The impact of design is difficult–if not impossible–to quantify. A U.K.-based trade association, the Design Council, attempted to measure the payoff of good design with its Design Index Report, the only study of its kind.
The organization tracked the share-price performance of a “design index” of 63 design-forward British companies–identified on the basis of consistent showing in prestigious design awards shows–from 1994 to 2004.
Shares of design-aware companies, including Diageo, Glaxo- SmithKline and the Rolls-Royce Group, outperformed the FTSE 100 and FTSE All Share indices by a full 200% over that ten-year period. The more companies invest in design, the more likely they are to see success, according to the Design Council.
Whether you buy that logic or not, big business is increasingly getting into the business of design. These days, companies from Procter & Gamble to Target are putting design innovation at the center of their differentiation strategies. Among these corporate evangelists of design, Apple Computer has reaped particularly impressive rewards.
Spurred by a 220% growth in iPods, Apple announced revenue of $3.68 billion for its fiscal 2005 fourth quarter (ended September 2005), the highest in the company’s history.
We’ve provided financial context to our list by providing relevant statistics, such as estimated annual sales or sales of top-selling products, for the designers who made our list.
Of course, just a small slice of a product’s retail sales typically circles back to the studio, as most product designers are compensated in hourly rates, straight salaries or royalties.
Plus, many of the most important firms, like Antenna and Palo Alto’s IDEO, create one-off environments and services, not just merchandise.
But money doesn’t tell the whole story. What dollar amount could be put on a planet without waste? Architect and designer William McDonough of MBDC in Charlottesville, Va., envisions a world of products and buildings as regenerative as the ecosystem itself.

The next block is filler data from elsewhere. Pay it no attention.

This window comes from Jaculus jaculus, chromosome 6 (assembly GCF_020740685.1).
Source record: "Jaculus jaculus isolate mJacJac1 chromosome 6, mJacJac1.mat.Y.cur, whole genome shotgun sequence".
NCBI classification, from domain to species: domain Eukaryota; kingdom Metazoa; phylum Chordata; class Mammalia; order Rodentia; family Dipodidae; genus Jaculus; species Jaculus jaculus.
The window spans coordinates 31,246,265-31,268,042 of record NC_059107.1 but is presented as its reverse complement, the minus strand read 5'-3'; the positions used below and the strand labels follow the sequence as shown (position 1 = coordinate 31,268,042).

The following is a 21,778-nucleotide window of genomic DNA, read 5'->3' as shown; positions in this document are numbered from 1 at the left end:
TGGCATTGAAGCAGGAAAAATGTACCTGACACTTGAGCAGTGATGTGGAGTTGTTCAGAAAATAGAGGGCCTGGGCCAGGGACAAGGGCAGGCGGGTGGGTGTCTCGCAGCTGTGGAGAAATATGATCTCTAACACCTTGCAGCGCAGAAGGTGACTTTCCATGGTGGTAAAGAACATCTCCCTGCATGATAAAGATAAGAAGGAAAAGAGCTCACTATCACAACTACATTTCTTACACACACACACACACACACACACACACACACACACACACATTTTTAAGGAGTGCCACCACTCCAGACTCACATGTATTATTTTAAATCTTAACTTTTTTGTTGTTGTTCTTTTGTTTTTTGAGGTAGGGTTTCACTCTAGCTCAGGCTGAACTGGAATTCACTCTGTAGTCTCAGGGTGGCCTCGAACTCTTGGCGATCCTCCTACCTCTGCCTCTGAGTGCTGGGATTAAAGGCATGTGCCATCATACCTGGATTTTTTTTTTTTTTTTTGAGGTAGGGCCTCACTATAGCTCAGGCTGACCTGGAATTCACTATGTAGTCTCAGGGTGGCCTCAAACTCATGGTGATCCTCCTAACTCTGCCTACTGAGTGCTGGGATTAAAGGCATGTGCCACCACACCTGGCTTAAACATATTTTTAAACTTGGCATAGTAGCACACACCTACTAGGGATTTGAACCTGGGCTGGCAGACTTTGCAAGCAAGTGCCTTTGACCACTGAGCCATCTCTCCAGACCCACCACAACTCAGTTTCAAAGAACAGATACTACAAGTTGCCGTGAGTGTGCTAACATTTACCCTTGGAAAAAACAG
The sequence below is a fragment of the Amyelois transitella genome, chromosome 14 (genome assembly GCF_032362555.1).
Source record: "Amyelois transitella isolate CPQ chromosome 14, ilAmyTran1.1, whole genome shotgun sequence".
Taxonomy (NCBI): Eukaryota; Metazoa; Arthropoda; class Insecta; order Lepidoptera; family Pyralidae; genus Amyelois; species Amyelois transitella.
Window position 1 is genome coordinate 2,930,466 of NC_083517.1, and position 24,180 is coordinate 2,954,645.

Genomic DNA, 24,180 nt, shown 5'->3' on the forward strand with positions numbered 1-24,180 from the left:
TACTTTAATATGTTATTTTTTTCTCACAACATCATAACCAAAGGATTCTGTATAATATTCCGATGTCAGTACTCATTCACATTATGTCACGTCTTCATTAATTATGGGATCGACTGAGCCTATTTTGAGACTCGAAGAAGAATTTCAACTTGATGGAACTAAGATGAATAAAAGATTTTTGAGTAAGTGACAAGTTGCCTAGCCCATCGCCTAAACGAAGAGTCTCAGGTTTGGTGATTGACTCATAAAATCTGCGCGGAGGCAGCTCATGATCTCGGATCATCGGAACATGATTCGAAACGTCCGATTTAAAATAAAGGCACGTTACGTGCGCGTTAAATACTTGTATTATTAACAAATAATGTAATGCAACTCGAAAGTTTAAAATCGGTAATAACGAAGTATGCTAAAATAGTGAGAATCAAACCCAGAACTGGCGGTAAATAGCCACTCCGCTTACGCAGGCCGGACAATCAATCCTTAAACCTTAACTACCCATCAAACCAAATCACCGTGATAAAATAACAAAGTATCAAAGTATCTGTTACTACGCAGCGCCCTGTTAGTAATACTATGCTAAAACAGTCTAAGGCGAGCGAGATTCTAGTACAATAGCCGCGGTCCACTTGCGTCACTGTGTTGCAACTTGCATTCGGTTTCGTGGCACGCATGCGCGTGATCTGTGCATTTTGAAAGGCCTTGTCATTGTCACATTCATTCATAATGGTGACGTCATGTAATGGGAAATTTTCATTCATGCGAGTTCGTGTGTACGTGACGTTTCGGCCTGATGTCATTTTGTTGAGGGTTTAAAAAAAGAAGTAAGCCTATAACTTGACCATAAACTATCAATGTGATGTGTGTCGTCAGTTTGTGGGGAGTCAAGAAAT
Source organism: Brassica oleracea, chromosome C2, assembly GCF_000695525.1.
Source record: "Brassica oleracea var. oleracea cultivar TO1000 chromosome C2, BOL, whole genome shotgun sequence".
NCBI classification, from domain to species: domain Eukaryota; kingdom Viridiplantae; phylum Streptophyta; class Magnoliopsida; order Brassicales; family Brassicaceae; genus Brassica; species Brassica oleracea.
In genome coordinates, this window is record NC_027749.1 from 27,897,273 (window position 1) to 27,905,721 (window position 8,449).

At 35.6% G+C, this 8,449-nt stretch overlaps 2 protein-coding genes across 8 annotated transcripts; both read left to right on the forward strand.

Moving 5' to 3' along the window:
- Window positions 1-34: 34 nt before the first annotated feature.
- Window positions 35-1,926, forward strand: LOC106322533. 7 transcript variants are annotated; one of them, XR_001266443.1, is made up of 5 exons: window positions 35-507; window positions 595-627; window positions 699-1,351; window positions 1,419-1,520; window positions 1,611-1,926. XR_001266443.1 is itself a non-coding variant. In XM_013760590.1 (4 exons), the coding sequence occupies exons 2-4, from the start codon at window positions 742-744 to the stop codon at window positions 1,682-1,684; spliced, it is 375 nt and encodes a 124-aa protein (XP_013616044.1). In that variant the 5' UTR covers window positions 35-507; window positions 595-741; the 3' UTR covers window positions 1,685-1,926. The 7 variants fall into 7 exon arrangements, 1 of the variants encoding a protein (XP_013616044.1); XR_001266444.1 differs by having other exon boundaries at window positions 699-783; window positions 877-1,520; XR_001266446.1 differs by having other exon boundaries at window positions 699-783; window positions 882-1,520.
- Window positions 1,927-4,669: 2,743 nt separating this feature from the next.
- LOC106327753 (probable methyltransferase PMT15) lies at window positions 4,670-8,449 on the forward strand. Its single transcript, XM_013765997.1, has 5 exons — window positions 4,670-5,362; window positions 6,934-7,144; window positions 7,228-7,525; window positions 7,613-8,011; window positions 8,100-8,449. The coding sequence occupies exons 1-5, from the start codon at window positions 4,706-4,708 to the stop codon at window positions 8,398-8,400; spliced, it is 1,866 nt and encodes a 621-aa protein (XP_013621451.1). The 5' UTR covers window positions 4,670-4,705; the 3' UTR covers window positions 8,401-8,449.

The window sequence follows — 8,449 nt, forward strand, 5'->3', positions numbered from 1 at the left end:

Some of the designers on the list are working on a grand commercial scale–engineering impresario Burt Rutan, of Mojave’s Scaled Composites, created SpaceShipOne, a privately funded spacecraft poised to make the moon a tourist destination.
Others create simple designs to solve the world’s most complicated problems, sacrificing high yields for the greater good. Martin Fisher, the visionary co-founder of San Francisco-based nonprofit KickStart International, has gone without pay for two of the past 15 years.
But his low-tech, affordable tools–like the Super-MoneyMaker irrigation pump–have enabled the launch of 38,000 new small-scale enterprises in Africa, lifting 190,000 people from poverty to date. Although $3 million in pump sales since 1999 is puny by most standards, KickStart’s impact is huge.
Whether high- or low-tech, industrial design is successful to the extent that its development is collaborative. The iPod’s looks might take our breath away, but its form alone could not have radically altered our relationship to music–the programmers who wrote iTunes played a huge role.
Yet even in an inherently collective endeavor, industrial design offers up ten innovators whose contributions are undeniably singular.
Go to Forbes.com to read profiles of each industrial designer on this list.